I have been saying Kaddish with a daily minyan since my Dad died this past August. Saying Kaddish has brought me to morning services at my home synagogue, as well as to numerous others in congregations in places I have worked or visited.
The requirement of saying Kaddish in a minyan forced me to be with others at precisely the moment that I felt like crawling up into a ball and hiding at home. As the months have marched on, I have appreciated this daily space in which I have no other role than to be a mourner. I have been buoyed by the kindness of total strangers. I have been glad to be able to reach out to the newer members of the club, those who have joined in the minyan after more recent losses. Davening in a minyan feels like being surrounded in a warm, consoling embrace.
Upon learning that the Israeli musician, Arik Einstein, had suddenly died last month, I found myself participating in a different kind of minyan—a virtual community of mourners—thanks to social networking and digital technology.
I was stunned by how hard I was hit by the loss of the artist called Israel’s “national singer.” I just couldn’t stop crying. It was Arik’s music I heard when I was 17 and falling in love with Israel. It was his songs that accompanied me through two stints of living and studying in Israel. And it was his piercing voice that has always immediately transported me to that heady and hopeful time in my life, and in the life of the Jewish state.
Initially, I was alone with my grief. No one in my house knew Arik’s music, and I could not explain why I felt so sad at the loss of a person I had never met. Then my Facebook feed filled up with postings about the death. Close and virtual friends––people both a generation older and younger than me, who represent many points on the Jewish religious and political spectrum––reported what Arik’s music had meant to them. I was captivated by heartfelt reminiscences, as well as by listings (with video links) of favorite songs. I watched the shock with which the news of Arik’s death was greeted at a concert of his friend, musician Shlomo Artzi, and saw the crowd spontaneously belt out Artzi’s –song, “Where are the people like that man?” as Artzi sat, frozen, and disconsolate.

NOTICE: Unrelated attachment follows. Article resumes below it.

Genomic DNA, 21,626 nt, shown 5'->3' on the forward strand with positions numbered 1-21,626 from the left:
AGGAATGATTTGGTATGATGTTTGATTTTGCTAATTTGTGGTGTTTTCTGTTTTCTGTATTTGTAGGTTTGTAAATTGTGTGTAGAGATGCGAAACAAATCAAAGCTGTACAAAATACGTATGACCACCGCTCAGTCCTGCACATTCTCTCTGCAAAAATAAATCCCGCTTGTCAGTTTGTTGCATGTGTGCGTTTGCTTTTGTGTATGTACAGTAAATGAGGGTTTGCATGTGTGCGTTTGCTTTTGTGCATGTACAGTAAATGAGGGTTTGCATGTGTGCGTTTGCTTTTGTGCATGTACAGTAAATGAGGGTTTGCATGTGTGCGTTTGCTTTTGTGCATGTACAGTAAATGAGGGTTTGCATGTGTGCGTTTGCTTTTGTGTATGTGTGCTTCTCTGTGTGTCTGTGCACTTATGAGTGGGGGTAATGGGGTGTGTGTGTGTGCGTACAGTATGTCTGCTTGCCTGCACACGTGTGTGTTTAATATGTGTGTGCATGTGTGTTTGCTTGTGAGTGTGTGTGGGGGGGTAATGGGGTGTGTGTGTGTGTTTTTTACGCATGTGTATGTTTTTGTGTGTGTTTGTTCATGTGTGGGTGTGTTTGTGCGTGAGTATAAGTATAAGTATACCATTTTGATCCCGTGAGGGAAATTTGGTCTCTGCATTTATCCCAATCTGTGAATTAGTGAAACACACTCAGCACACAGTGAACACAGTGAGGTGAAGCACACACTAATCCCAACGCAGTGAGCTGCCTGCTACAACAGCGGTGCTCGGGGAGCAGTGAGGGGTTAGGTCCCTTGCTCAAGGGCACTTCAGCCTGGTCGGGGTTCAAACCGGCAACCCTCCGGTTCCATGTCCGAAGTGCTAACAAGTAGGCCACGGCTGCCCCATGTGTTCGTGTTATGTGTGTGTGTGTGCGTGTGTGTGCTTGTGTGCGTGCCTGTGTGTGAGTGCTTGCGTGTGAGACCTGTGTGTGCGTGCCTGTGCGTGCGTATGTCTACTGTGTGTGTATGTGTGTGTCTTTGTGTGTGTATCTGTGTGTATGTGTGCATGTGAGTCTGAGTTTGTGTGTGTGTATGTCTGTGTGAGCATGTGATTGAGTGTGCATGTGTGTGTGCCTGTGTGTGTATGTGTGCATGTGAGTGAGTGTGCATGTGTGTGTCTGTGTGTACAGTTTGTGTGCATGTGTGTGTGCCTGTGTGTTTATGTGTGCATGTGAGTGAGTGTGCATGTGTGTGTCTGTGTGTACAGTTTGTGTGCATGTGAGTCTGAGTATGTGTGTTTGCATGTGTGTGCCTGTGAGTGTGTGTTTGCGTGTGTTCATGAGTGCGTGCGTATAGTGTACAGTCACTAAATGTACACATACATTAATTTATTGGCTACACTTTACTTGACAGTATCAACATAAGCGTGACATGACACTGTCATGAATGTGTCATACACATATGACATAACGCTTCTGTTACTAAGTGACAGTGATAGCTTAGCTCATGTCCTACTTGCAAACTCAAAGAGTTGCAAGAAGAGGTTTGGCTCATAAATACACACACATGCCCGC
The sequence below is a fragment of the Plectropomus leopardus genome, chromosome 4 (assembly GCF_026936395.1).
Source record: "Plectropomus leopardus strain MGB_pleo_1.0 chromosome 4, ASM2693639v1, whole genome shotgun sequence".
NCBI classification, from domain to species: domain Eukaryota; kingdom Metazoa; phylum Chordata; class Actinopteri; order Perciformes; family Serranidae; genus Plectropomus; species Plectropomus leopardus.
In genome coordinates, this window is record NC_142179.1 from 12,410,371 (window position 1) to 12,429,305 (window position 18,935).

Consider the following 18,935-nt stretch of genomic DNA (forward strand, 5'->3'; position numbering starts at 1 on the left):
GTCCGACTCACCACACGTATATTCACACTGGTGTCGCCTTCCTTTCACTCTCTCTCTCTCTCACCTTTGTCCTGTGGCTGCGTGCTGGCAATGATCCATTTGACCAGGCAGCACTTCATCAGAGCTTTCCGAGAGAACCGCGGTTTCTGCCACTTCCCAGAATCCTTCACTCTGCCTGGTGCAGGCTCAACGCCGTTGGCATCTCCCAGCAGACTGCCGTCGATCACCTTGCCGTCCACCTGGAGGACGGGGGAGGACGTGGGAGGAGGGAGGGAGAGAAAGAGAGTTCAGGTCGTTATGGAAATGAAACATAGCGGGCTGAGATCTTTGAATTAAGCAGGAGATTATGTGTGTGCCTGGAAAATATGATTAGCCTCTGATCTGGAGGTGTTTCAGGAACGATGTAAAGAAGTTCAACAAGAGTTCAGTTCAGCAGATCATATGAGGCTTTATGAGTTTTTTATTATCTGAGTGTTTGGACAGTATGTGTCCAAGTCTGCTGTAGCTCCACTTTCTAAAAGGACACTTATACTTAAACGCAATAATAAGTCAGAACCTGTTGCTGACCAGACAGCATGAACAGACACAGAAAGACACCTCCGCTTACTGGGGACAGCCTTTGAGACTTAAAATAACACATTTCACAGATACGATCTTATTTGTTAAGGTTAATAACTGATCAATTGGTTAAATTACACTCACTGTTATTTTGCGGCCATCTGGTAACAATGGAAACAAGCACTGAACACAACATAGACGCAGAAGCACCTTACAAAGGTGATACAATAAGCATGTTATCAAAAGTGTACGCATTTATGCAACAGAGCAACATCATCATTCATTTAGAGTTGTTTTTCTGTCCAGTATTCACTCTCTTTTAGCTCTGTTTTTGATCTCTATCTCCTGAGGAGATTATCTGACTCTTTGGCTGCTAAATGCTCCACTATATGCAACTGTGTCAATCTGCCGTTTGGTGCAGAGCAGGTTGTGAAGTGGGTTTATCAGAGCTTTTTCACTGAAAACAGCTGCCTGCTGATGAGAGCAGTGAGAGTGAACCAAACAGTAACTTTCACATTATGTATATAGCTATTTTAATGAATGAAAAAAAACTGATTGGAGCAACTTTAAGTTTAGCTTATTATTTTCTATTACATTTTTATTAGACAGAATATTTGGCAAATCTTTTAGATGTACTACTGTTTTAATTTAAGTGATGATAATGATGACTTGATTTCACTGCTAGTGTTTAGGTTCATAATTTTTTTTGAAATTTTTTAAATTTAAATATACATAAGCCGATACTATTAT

Through Israeli and American Jewish news sites, I stood in Rabin Square with the thousands of mourners who gathered to pay their respects. I read President Peres’ tribute: “Einstein’s songs are the soundtrack of an entire nation.” And I heard the eulogy tearfully delivered by Arik’s dear mehuten (father-in-law of his two daughters), Rabbi Uri Zohar: “One small flame of oil – that was you. We know that you did so much good for so many people – not because you were a singer or an actor, but because you were a person.”
We often criticize digital and social media as diversions from real connection. But this week, it was these electronic links that drew me closer to friends and strangers, to my own feelings, and to Israel. Just as davening with a minyan has given me solace in grieving for my father, so, too, has the virtual community soothed and inspired me at a time of loss. Martin Buber taught, “All real living is meeting.” Little did he know that a click of a key or a swipe on a screen could bring sacred connection and comfort.